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Things to Tell My Newbie Self

I’m a noob. by simplebitsdan, on Flickr


Depending on the day of the week, I don’t really know what I am. Am I a librarian, who has a strong interest in tech? Or am I a techie who happens to work in the Library field? What I have come to realize is that it doesn’t matter. Whatever it is that I am, I enjoy it, so I should focus on that.

Now, it took me about 5 years to come to that realization. But when I did, I immediately thought “I wish I could go back in time and tell myself about this!”

This got me to thinking: “What other things would I want to tell myself throughout my early career in libraries and library technology?” Shortly after asking myself this, an old friend of mine, who is a budding future librarian, asked me something along similar lines. So, here it is: the top 4 things that I would tell my younger self given the opportunity.

  1. The vast majority of your job will not be anything you learned in grad school (and that’s okay!)
    I remember my first quarter at UCLA, walking into the largest lecture hall I’d ever been in (it wasn’t really that big, I had just gone to a small college for my undergraduate studies) and being shocked with how “high level” the lectures were, wrestling with such existential questions as “What is documentation?” (it’s antelopes, by the way). I instantly thought back to all of the librarians I had come to know throughout my life and was suddenly much, much more impressed with them, assuming that all of these philosophical thoughts about information and documentation were constantly swirling around their heads too.

    Flash forward to today, and students at my university were seeing “reached maximum virtual host limit” as they tried to access the library databases. “Thanks a lot, SAGE,” I muttered to myself while bumping up the MaxVirtualHost limit yet again. “The things they don’t tell you about in school,” I thought to myself.

    I know, I know. It’s a pretty common refrain among practicing librarians that most of what they do on a day-to-day basis is informed more so by experience than by education. I certainly don’t see this as a problem though. It’s never a bad thing to know more about something than less. Sure, you may never catalog a single item in your life post-grad school, but because you took that course you probably have a ton of respect for people who live for cataloging. And who knows, the little bit of knowledge you happened to have held on to may prove useful to you or someone else coming up through the ranks.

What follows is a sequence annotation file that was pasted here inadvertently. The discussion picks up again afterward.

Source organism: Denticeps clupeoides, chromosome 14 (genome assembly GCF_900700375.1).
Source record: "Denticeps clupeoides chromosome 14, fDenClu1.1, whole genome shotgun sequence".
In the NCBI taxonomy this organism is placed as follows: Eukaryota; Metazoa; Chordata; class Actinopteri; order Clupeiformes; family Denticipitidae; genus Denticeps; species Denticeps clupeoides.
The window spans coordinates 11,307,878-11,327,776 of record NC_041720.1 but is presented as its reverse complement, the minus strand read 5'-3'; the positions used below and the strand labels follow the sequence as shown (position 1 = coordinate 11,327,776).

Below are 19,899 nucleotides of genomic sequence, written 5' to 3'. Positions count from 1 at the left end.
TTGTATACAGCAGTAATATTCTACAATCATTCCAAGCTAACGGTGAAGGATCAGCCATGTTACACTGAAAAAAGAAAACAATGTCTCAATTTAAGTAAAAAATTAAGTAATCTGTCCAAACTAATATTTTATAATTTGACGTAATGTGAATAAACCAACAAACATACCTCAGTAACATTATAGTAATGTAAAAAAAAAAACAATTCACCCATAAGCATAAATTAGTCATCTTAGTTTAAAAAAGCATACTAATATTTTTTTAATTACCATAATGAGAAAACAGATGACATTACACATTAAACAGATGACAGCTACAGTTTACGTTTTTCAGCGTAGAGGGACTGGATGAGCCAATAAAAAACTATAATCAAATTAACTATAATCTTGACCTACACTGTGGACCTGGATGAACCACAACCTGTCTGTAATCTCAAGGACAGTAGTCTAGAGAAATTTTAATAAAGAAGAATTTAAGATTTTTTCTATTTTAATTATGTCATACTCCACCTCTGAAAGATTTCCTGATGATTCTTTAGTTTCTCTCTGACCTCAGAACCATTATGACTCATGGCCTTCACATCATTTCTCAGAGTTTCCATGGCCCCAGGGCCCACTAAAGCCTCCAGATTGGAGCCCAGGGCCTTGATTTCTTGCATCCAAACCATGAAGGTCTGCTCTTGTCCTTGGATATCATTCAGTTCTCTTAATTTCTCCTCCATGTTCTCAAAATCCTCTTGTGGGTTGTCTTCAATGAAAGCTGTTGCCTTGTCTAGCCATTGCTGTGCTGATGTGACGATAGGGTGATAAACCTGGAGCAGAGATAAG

2. Keep in touch with your classmates — then keep building your network
    This is one I certainly could have done a better job on. I got to know some of my classmates during my degree program, but I was commuting from about 80 miles away, so I missed out on a lot of social gatherings. That being said, I owe an incredible amount of gratitude to those I did manage to keep up with, as they have proven to be constant sources of support, advice, and (perhaps most importantly) job leads.

    Building your network may require you to take a closer look at social media if that’s something you’ve been avoiding. You don’t have to let it take over your life, by any means, but I would recommend at least having a LinkedIn account (especially if you’re on the job hunt). If you’re in a tech role, roll the die with Twitter for a little while. I never really “got” Twitter at first, but the way in which the tech industry seems to have pretty much adopted it as a primary means to share knowledge has totally changed the way I look at it. There’s another hugely important way to build your network as well:

  3. Go to conferences (and do not skip the dine-arounds)